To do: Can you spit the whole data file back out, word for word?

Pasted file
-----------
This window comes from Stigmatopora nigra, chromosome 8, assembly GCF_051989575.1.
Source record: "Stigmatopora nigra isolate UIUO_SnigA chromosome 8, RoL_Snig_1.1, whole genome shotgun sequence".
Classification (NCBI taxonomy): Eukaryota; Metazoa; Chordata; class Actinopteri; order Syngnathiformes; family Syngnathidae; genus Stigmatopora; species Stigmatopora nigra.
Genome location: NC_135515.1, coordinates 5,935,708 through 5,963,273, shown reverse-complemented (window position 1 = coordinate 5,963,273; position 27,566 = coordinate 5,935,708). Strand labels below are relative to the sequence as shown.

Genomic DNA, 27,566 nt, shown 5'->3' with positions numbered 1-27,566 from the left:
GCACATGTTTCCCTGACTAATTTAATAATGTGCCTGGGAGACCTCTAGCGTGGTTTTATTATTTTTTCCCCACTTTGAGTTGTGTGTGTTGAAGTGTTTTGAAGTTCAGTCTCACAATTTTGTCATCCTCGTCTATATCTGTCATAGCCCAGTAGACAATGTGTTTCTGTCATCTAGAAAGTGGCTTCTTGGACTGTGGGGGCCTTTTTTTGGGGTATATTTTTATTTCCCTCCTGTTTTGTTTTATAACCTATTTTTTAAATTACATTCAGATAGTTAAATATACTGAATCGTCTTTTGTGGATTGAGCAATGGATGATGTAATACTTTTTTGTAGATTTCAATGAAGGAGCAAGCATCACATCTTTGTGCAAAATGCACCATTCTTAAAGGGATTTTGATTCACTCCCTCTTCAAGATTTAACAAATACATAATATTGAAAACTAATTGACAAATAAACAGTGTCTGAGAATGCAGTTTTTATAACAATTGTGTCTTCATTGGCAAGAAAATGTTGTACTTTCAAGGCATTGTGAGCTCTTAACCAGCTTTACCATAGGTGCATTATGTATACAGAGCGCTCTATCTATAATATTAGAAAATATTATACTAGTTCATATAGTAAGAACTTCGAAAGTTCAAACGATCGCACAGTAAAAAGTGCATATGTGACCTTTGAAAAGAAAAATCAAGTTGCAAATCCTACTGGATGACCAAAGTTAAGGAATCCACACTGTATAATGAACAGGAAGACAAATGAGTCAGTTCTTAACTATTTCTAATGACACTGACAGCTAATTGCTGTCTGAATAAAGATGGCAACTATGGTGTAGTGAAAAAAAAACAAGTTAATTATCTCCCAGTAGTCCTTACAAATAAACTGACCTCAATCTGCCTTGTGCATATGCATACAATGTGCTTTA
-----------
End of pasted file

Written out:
This window comes from Stigmatopora nigra, chromosome 8, assembly GCF_051989575.1.
Source record: "Stigmatopora nigra isolate UIUO_SnigA chromosome 8, RoL_Snig_1.1, whole genome shotgun sequence".
Classification (NCBI taxonomy): Eukaryota; Metazoa; Chordata; class Actinopteri; order Syngnathiformes; family Syngnathidae; genus Stigmatopora; species Stigmatopora nigra.
Genome location: NC_135515.1, coordinates 5,935,708 through 5,963,273, shown reverse-complemented (window position 1 = coordinate 5,963,273; position 27,566 = coordinate 5,935,708). Strand labels below are relative to the sequence as shown.

Genomic DNA, 27,566 nt, shown 5'->3' with positions numbered 1-27,566 from the left:
GCACATGTTTCCCTGACTAATTTAATAATGTGCCTGGGAGACCTCTAGCGTGGTTTTATTATTTTTTCCCCACTTTGAGTTGTGTGTGTTGAAGTGTTTTGAAGTTCAGTCTCACAATTTTGTCATCCTCGTCTATATCTGTCATAGCCCAGTAGACAATGTGTTTCTGTCATCTAGAAAGTGGCTTCTTGGACTGTGGGGGCCTTTTTTTGGGGTATATTTTTATTTCCCTCCTGTTTTGTTTTATAACCTATTTTTTAAATTACATTCAGATAGTTAAATATACTGAATCGTCTTTTGTGGATTGAGCAATGGATGATGTAATACTTTTTTGTAGATTTCAATGAAGGAGCAAGCATCACATCTTTGTGCAAAATGCACCATTCTTAAAGGGATTTTGATTCACTCCCTCTTCAAGATTTAACAAATACATAATATTGAAAACTAATTGACAAATAAACAGTGTCTGAGAATGCAGTTTTTATAACAATTGTGTCTTCATTGGCAAGAAAATGTTGTACTTTCAAGGCATTGTGAGCTCTTAACCAGCTTTACCATAGGTGCATTATGTATACAGAGCGCTCTATCTATAATATTAGAAAATATTATACTAGTTCATATAGTAAGAACTTCGAAAGTTCAAACGATCGCACAGTAAAAAGTGCATATGTGACCTTTGAAAAGAAAAATCAAGTTGCAAATCCTACTGGATGACCAAAGTTAAGGAATCCACACTGTATAATGAACAGGAAGACAAATGAGTCAGTTCTTAACTATTTCTAATGACACTGACAGCTAATTGCTGTCTGAATAAAGATGGCAACTATGGTGTAGTGAAAAAAAAACAAGTTAATTATCTCCCAGTAGTCCTTACAAATAAACTGACCTCAATCTGCCTTGTGCATATGCATACAATGTGCTTTA